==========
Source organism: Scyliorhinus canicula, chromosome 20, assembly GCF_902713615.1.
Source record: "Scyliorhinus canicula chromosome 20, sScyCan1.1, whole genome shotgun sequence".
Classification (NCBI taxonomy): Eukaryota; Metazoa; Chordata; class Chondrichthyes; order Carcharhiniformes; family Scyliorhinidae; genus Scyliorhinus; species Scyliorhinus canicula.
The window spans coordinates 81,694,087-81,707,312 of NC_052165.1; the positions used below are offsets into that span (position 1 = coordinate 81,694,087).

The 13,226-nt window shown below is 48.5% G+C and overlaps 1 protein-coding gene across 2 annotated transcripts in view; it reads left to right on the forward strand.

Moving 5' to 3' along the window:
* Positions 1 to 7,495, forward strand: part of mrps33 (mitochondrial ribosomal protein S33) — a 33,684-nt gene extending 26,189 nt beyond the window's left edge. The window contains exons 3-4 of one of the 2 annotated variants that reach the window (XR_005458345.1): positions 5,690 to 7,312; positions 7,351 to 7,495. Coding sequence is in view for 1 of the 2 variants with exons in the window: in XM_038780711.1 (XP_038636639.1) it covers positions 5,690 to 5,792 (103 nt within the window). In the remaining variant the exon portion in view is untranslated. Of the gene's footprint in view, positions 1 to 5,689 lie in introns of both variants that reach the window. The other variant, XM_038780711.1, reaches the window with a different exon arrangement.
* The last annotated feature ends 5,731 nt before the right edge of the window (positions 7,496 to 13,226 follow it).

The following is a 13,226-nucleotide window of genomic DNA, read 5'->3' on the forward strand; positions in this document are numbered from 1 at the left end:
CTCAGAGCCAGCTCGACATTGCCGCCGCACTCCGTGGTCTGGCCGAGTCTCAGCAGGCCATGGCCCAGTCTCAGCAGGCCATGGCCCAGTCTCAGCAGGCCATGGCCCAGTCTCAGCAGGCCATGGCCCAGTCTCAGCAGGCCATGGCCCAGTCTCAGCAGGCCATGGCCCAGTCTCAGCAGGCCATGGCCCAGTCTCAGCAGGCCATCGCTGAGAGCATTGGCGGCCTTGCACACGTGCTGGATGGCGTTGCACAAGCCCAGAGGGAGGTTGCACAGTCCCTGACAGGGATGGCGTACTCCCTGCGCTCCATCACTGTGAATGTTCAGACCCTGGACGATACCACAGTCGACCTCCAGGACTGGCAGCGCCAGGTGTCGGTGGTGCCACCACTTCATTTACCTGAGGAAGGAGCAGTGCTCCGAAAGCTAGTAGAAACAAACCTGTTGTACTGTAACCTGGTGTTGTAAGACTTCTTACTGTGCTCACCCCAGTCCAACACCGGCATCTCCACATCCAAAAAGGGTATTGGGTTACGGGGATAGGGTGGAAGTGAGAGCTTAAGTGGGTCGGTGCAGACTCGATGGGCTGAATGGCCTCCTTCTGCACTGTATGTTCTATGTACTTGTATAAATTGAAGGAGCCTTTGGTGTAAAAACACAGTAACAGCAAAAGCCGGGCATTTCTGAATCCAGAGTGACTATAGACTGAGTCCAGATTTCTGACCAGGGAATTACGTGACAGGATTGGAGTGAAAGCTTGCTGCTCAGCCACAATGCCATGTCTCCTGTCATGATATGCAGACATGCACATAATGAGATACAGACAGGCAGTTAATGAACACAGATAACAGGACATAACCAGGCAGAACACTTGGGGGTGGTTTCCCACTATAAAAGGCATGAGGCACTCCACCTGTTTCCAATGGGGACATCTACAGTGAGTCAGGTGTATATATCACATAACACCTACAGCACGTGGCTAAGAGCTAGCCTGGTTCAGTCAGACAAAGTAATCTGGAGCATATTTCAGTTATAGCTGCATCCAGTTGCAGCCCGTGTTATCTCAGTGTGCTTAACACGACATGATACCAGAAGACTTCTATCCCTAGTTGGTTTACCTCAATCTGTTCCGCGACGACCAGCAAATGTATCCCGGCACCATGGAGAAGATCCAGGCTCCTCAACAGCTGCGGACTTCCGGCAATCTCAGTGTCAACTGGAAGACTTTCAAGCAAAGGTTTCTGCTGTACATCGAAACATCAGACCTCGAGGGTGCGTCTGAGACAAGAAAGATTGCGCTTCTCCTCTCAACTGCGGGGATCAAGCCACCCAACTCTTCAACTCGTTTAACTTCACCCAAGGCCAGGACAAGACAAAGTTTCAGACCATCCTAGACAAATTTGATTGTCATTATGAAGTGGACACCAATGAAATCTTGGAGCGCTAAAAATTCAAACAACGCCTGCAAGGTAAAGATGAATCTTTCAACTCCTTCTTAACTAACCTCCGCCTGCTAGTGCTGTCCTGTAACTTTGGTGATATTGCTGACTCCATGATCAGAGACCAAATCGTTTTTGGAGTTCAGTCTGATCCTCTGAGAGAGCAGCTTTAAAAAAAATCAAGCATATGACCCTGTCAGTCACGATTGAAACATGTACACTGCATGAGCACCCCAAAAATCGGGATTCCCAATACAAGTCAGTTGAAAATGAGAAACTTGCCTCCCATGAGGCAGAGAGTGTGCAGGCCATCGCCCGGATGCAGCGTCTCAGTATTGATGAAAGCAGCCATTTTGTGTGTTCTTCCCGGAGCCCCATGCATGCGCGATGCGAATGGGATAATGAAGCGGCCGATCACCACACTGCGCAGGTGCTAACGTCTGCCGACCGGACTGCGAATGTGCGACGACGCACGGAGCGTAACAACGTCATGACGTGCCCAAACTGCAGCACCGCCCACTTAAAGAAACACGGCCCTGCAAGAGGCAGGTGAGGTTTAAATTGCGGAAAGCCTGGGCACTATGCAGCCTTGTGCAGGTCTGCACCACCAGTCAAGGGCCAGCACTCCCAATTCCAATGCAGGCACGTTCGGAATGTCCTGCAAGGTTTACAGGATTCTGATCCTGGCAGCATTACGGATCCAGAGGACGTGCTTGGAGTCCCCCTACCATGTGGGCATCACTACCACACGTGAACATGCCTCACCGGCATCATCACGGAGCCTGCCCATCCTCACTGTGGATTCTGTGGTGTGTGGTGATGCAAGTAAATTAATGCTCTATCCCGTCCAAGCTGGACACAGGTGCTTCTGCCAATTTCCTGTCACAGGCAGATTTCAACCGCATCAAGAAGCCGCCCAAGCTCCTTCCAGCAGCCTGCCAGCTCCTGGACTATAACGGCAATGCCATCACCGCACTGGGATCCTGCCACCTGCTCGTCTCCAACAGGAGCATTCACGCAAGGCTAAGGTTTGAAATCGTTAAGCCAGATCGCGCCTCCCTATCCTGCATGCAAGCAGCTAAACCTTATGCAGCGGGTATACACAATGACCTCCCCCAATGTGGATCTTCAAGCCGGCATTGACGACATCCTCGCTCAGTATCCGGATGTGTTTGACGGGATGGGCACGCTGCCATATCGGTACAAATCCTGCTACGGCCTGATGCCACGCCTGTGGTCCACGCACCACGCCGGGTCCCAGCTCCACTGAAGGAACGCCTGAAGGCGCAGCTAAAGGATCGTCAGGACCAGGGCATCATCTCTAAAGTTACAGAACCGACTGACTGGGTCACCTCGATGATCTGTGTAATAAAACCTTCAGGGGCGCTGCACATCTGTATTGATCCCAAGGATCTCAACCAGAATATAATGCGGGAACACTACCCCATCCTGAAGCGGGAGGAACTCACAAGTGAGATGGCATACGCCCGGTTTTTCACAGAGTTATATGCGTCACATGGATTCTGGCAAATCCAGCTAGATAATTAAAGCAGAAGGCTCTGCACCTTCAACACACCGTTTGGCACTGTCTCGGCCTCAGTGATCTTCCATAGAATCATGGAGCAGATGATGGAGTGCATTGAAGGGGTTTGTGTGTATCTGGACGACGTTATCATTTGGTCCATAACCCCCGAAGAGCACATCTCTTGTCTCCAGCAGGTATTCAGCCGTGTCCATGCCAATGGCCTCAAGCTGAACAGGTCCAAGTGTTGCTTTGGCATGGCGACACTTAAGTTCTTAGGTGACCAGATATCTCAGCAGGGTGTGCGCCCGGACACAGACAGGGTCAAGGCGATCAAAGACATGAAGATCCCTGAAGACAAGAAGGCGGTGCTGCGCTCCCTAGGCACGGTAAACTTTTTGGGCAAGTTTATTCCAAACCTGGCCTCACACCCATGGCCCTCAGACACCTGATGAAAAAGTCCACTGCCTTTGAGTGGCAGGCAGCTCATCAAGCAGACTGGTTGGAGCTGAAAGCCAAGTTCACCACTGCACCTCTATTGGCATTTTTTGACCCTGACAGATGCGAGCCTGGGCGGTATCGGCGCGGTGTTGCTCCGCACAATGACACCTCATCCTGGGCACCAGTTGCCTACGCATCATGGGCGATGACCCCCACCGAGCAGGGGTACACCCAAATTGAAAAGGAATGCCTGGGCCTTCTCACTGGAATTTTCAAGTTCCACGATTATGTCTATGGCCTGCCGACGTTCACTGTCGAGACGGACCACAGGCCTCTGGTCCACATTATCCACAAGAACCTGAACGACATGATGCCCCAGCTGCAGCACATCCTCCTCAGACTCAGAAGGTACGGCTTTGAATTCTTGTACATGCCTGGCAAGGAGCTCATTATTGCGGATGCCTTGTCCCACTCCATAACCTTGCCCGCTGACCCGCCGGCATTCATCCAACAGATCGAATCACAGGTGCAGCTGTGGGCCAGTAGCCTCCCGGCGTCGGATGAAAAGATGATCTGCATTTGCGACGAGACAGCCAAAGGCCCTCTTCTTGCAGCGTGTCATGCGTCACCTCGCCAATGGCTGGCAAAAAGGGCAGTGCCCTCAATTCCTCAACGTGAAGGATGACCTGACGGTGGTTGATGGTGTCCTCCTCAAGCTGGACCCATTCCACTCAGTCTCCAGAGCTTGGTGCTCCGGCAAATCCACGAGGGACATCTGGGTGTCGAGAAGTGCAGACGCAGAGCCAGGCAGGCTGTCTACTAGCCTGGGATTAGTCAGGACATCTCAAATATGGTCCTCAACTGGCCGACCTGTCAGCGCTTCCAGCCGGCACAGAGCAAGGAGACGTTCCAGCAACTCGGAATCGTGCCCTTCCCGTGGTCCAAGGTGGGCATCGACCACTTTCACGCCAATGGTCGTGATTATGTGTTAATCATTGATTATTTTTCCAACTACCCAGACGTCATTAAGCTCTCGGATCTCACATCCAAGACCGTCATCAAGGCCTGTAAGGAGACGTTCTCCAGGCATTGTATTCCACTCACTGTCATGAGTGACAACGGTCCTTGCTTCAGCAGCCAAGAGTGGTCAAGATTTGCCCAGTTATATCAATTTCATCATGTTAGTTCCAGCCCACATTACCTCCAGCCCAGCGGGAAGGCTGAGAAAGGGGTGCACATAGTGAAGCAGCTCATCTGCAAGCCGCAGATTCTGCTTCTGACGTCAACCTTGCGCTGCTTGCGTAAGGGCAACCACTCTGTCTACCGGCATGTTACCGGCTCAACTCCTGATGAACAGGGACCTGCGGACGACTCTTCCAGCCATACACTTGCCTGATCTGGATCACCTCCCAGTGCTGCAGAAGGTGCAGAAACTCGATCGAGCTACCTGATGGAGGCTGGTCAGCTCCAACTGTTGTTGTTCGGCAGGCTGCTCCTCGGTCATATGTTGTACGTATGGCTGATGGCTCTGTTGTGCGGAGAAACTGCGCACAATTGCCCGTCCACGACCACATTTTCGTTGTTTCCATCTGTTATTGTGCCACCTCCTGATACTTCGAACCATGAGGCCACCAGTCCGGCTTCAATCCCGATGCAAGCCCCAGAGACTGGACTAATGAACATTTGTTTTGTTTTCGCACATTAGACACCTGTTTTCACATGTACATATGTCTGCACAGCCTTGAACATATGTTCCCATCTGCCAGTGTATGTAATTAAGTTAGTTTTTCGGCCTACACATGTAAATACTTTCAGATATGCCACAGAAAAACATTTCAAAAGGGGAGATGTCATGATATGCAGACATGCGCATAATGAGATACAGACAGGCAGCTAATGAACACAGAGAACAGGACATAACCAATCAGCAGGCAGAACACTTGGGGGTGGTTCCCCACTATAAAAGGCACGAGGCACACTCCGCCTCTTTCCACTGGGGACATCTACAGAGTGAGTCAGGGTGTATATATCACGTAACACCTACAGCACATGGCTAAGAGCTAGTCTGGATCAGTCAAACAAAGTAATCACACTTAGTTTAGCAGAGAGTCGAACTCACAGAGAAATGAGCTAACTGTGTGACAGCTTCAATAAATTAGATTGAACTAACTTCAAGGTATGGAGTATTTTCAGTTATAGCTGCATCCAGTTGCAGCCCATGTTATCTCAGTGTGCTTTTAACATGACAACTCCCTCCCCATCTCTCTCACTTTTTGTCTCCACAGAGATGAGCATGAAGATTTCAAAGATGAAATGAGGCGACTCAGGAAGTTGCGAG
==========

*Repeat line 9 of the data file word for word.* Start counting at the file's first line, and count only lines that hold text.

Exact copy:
The following is a 13,226-nucleotide window of genomic DNA, read 5'->3' on the forward strand; positions in this document are numbered from 1 at the left end: